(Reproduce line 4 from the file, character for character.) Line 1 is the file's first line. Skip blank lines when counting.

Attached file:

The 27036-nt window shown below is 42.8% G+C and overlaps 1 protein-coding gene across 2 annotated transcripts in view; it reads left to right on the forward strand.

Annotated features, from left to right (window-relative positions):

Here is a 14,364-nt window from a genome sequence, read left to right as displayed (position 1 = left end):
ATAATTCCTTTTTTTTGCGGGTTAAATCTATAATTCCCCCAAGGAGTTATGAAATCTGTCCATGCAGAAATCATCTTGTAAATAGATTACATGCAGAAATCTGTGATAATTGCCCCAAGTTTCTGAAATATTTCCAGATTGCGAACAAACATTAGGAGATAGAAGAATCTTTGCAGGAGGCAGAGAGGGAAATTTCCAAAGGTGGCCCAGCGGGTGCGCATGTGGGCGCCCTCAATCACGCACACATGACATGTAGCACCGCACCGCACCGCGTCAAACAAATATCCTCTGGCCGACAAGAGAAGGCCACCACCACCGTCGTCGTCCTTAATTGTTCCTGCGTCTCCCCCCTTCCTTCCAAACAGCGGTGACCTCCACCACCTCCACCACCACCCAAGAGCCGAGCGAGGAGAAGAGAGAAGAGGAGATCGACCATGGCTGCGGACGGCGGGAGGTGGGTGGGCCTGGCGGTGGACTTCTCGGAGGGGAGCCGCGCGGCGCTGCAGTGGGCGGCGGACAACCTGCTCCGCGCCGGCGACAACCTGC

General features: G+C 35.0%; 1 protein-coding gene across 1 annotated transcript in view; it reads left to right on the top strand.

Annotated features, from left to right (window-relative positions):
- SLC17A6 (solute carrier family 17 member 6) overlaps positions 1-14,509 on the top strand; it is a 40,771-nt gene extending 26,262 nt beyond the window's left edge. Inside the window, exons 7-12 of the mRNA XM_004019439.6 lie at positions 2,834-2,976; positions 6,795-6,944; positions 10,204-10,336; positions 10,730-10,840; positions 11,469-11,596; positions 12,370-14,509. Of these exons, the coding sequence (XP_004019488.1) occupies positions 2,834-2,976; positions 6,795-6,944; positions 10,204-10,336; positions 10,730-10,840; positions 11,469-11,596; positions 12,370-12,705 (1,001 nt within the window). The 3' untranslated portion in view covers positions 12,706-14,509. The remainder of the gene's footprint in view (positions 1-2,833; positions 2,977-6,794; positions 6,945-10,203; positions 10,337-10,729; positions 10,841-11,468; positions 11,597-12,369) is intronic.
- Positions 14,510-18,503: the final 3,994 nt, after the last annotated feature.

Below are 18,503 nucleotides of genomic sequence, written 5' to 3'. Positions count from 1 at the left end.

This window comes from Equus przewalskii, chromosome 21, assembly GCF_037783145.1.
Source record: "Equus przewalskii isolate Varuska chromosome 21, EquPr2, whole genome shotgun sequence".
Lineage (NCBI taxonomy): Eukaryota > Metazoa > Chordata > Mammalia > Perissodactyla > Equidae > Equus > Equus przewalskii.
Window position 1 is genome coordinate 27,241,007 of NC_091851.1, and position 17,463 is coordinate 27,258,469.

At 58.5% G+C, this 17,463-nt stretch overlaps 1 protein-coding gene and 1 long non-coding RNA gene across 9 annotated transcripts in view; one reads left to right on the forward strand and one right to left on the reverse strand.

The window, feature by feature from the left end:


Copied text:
ATAATTCCTTTTTTTTGCGGGTTAAATCTATAATTCCCCCAAGGAGTTATGAAATCTGTCCATGCAGAAATCATCTTGTAAATAGATTACATGCAGAAATCTGTGATAATTGCCCCAAGTTTCTGAAATATTTCCAGATTGCGAACAAACATTAGGAGATAGAAGAATCTTTGCAGGAGGCAGAGAGGGAAATTTCCAAAGGTGGCCCAGCGGGTGCGCATGTGGGCGCCCTCAATCACGCACACATGACATGTAGCACCGCACCGCACCGCGTCAAACAAATATCCTCTGGCCGACAAGAGAAGGCCACCACCACCGTCGTCGTCCTTAATTGTTCCTGCGTCTCCCCCCTTCCTTCCAAACAGCGGTGACCTCCACCACCTCCACCACCACCCAAGAGCCGAGCGAGGAGAAGAGAGAAGAGGAGATCGACCATGGCTGCGGACGGCGGGAGGTGGGTGGGCCTGGCGGTGGACTTCTCGGAGGGGAGCCGCGCGGCGCTGCAGTGGGCGGCGGACAACCTGCTCCGCGCCGGCGACAACCTGC